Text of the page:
It’s an instant tell of what kind of person Josephine is, and the carnage that is displayed is oh-so elegant. I like that the focus is on what Josephine feels at the moment. The smells in the air, and her shock at what she had just done to please her father.

The writing overall here is great! From dialogue to description, everything is pristine. One of my favorite parts about your writing that I am trying to work into my own is the use of sensory information. The smell of blood, the coldness of the steel bench, the fiddle player in the background. It all does a great job to balance out the feelings from Josephine’s perspective while also fleshing out the world around us.

Story Commentary

I looooove narratives relating to Olympian myth, and it seems you have gone all in with it. Plunging the reader into a set of trials by battle for select competitors trying to gain honor. Josephine is introduced well, here. Her complicated relationship with her father is one of the main driving factors. Something that is unique is that the reader knows that Josephine wants to do anything but war, but feels pressured to do so by her father. While her mother, Aphrodite seems to take a more gentler approach. It seems she is a combination of her parent’s values, parents who just so happen to be polar opposites. An interesting recipe indeed!

Closer

I look forward to continuing reading!




Ley says...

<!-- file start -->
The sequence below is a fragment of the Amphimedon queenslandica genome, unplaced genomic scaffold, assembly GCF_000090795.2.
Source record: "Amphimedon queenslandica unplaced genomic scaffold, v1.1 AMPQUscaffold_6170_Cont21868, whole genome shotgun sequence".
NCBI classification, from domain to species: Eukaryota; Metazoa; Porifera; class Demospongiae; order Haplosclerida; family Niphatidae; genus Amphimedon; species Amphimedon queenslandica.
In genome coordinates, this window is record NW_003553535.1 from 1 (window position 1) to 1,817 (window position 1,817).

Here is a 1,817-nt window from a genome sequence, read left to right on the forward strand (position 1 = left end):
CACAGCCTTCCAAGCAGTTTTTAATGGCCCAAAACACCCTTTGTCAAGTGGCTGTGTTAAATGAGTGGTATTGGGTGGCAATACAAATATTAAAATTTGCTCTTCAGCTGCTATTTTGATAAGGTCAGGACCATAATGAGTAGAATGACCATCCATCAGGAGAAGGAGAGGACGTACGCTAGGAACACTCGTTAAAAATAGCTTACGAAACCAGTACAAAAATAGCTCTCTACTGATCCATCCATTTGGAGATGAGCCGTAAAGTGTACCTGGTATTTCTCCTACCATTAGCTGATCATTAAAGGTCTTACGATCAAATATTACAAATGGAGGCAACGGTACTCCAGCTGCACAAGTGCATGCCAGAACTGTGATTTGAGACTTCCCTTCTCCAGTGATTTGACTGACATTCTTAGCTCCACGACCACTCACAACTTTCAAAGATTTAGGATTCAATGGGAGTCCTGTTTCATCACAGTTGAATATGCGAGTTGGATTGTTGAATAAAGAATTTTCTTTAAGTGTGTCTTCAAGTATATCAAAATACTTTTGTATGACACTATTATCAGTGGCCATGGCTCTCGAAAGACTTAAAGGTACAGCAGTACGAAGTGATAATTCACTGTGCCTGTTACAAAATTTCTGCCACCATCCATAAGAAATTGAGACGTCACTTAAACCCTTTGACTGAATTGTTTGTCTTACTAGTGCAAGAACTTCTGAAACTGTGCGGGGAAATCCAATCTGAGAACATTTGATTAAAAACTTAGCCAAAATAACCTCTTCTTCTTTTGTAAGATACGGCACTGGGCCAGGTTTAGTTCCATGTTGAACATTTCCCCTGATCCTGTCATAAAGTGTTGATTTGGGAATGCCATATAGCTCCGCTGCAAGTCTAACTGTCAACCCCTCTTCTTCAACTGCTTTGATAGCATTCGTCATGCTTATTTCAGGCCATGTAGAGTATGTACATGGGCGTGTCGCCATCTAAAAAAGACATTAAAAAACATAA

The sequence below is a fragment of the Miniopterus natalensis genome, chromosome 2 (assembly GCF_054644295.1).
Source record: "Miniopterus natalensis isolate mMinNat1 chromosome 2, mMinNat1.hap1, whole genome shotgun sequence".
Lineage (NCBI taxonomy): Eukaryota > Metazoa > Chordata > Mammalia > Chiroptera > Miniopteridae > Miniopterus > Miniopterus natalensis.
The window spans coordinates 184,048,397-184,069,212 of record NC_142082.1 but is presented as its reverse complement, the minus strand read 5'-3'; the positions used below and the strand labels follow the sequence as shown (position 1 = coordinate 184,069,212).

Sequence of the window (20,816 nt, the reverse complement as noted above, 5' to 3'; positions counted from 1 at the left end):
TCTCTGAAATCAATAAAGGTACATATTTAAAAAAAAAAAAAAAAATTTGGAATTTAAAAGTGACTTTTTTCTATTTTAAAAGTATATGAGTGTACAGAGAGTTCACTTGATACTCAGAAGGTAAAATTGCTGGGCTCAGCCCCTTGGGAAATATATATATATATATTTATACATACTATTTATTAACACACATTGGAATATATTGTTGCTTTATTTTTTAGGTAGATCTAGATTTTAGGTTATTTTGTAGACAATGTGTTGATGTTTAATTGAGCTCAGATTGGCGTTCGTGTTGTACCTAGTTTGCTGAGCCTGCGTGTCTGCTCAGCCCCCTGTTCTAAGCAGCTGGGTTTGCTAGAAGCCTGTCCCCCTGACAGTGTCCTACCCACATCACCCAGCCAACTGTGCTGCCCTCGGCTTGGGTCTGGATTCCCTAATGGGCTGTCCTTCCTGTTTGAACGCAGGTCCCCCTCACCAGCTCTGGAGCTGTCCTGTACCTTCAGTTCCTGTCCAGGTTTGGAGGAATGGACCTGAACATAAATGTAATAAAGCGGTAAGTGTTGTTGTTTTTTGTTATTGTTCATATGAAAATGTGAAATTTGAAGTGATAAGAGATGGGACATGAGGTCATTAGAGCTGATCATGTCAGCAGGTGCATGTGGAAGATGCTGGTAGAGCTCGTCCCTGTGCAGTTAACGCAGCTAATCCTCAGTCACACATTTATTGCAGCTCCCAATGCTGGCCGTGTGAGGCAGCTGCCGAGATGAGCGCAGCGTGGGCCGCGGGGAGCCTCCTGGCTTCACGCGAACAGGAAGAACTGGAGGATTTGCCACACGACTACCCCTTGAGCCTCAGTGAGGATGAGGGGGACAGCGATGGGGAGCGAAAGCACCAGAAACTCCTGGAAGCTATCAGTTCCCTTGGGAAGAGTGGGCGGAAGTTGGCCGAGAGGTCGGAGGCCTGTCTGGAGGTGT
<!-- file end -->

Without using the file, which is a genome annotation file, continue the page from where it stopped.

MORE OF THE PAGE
Aw thanks for the review :D I loved your commentary :3



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Wed Apr 03, 2024 1:47 pm
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aaliyahlaurier wrote a review...



Hi there! I'm reviewing using the YWS S'more Method today!

Hi, this is Aaliyah! Very excited to review this work for you today.

Top Graham Cracker - What I Know
This seems to be a fantasy story surrounding a girl named Josephine, who wants to rebel against her father and become a musician because she's unhappy with the hand she's been dealt.

Slightly Burnt Marshmallow - Room for Improvements
Not much that I can see right now! This is an incredible first chapter, from the grammar to the storyline. I can't wait to read more from you. You're so talented.

Chocolate Bar - Highlights of the Piece
"Josephine’s mother, Aphrodite, was the goddess of love, lust, sex, and procreation. Josephine had taken most of her looks from her mother—and barely any from Ares. Aphrodite basically copied and pasted her high cheekbones, golden blonde hair, curvy silhouette, and cherry-red lips onto Josephine. Unlike Ares, Aphrodite supported Josephine and sympathized for her daughter."

I really love this. I don't know what exactly I like LOL but I know I just love it, I think it's how well described everything it is.

Closing Graham Cracker - Closing Thoughts